A beehive and a mountain range are the prominent features of the design a state task force is recommending to be the new Utah state flag.
The final design, announced Tuesday by the Utah State Flag Task Force, is a combination of two of the top five finalists, submitted by Mark Brooks of Bountiful and Sarina Ehrgott of South Jordan. (Ehrgott works for the state, in the Department of Heritage and Arts.)
Those designs were selected from 5,703 submissions — more than 3,200 from adults and 2,500 from students. The final design takes elements from two of the designs the public ranked highest, the task force members said.
Public support was key in designing the new flag, said Gov. Spencer Cox. “This is the first time in history that we have a flag that has public input. A lot of public input. The public built this flag,” he said.
The final decision won’t be up to the public, but to the Utah Legislature, when it meets in early 2023, whether to approve the design as the official Utah state flag.
At the flag’s center is the state’s symbol, the beehive, a nod to progress and hard work, the task force said. It’s also maintaining the symbolism of the state seal, which is featured in the current state flag.
The beehive is embedded in a hexagon, called a symbol of strength and unity. Below the beehive is an 8-point star, which the task force said recognized the eight Indigenous tribes of Utah.
Lt. Gov. Deidre Henderson called the star a symbol of hope, and “a symbol a lot of people who came to Utah, people who lived here before the pioneers and early settlers.”
Henderson added that she has heard criticism that placing the beehive above the star “is somehow taking away from our Native Americans. … To me, that star is the foundation. It’s the first thing that everything else is built on top of.”
The top of the flag takes the traditional blue color also carried over from the current flag. The color, the task force said, points to natural resources, freedom and optimism.
Across the middle, behind the hexagon, is a white mountain range, symbolizing the Wasatch Mountain landscape, as well as peace, the task force said. The red stripe across the bottom, the task force said, is a nod to the red rocks of southern Utah.
During the meeting, state Sen. Jacob Anderegg, R-Lehi, said he got a call from an angry constituent, who thought the task force was “cancel culturing our flag.”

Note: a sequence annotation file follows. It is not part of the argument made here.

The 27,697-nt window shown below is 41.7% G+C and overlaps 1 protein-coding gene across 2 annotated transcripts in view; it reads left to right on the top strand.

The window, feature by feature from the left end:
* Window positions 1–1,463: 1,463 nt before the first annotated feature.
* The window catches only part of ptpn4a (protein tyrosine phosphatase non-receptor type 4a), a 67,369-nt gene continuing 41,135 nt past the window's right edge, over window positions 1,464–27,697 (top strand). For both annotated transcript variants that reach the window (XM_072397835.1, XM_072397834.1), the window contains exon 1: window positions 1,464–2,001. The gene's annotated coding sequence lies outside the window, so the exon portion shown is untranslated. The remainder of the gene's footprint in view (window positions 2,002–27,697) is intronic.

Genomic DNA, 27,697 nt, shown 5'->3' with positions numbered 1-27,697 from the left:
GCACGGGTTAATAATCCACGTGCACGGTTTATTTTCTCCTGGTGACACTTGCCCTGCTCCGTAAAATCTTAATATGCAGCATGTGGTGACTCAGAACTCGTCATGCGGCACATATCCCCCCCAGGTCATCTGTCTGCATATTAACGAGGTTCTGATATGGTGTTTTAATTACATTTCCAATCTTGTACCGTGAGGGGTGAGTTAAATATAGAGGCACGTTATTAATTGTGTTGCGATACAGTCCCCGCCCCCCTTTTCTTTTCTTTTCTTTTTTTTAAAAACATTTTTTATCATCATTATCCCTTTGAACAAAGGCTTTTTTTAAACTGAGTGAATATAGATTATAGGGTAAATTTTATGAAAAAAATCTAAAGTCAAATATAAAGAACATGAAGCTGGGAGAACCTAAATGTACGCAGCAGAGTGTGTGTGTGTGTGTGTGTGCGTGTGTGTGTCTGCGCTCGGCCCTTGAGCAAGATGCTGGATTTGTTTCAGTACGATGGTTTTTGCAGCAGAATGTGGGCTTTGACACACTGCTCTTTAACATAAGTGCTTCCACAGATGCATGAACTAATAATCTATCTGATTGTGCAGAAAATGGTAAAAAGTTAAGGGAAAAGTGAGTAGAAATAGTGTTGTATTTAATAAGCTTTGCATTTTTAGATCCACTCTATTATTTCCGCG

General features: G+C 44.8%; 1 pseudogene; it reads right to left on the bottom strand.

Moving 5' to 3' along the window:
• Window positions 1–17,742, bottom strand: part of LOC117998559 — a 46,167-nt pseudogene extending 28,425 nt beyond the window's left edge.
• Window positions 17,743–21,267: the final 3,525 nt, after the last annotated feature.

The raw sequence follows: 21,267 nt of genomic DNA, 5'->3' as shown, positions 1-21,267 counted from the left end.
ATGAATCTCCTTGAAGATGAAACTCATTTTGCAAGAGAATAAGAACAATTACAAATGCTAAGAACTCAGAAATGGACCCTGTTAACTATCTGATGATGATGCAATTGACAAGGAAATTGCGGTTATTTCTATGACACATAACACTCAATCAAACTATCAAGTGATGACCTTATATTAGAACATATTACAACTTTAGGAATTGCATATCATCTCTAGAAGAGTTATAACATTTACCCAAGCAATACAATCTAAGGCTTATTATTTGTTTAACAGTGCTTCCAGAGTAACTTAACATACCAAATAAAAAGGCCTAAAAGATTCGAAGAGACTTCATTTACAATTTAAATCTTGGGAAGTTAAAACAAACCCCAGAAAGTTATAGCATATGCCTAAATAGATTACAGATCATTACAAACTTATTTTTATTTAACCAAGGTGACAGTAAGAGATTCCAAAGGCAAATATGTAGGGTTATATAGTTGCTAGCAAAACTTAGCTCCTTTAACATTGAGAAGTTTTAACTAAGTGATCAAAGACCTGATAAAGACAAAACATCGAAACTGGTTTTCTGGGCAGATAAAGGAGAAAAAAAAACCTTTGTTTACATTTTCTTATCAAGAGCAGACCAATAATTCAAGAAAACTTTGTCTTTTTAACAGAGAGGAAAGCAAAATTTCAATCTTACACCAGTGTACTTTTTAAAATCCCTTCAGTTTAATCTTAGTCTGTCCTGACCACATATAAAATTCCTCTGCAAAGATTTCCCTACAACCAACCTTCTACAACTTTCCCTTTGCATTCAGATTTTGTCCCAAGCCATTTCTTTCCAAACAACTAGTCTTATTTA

Henderson countered that comment, and said the new flag design is “contributing to our united identity as Utahns.”
“[It’s] a flag that has a little piece of everything for everyone, a flag that everyone can look at and see themselves in,” said state Sen. Dan McCay, R-Lehi, who co-sponsored — with Rep. Stephen Handy, R-Layton — the original bill to start the process to seek a new flag design.
The proposal followed criticism that the current flag — with the state seal, with its beehive, eagle and draped flags, centered on a blue field — is boring. Vexillologists, people who study flags, refer to the design as an “SOB,” or “seal on a bedsheet.”
The same critics point to Utah’s neighboring states and their iconic flags: Colorado’s big “C,” Arizona’s star-and-sunrise design, and New Mexico’s stylized sun.
McCay celebrated the new design by having it put on T-shirts, which were then taped under the chairs of the task force members at Thursday’s meeting.
The process to design a new flag started in January, with the public invited to submit their ideas. The task force was formed, led by Cox and Henderson, and including McCay, Handy, Anderegg, as well as Sen. Luz Escamilla, D-Salt Lake City; Rep. Robert M. Spendlove, R-Sandy; Rep. Elizabeth Weight, D-Salt Lake City, and Jill Remington Love, executive director of the Utah Department of Cultural & Community Engagement.
In September, the Utah Department of Cultural & Community Engagement announced 20 semifinalists, as part of the ongoing “More Than A Flag” initiative — and those semifinalists were unfurled outside the Utah State Capitol.
Utahns were given a month to submit feedback on the semifinalists via an internet form, which asked how well each design represents Utahns. The feedback process drew 44,169 survey responses, according to the Department of Cultural & Community Engagement — and, at Thursday’s meeting, the task force was told the survey reached 90% of the zip codes in Utah.
Those designs were further considered by a staff designer and a freelance designer, and then presented to the task force.
State Sen. Luz Escamilla, D-Salt Lake City, said the process has spurred people “to remember a little bit of our history, through the exercise of thinking about the flag, since it created conversations about Utah’s history.”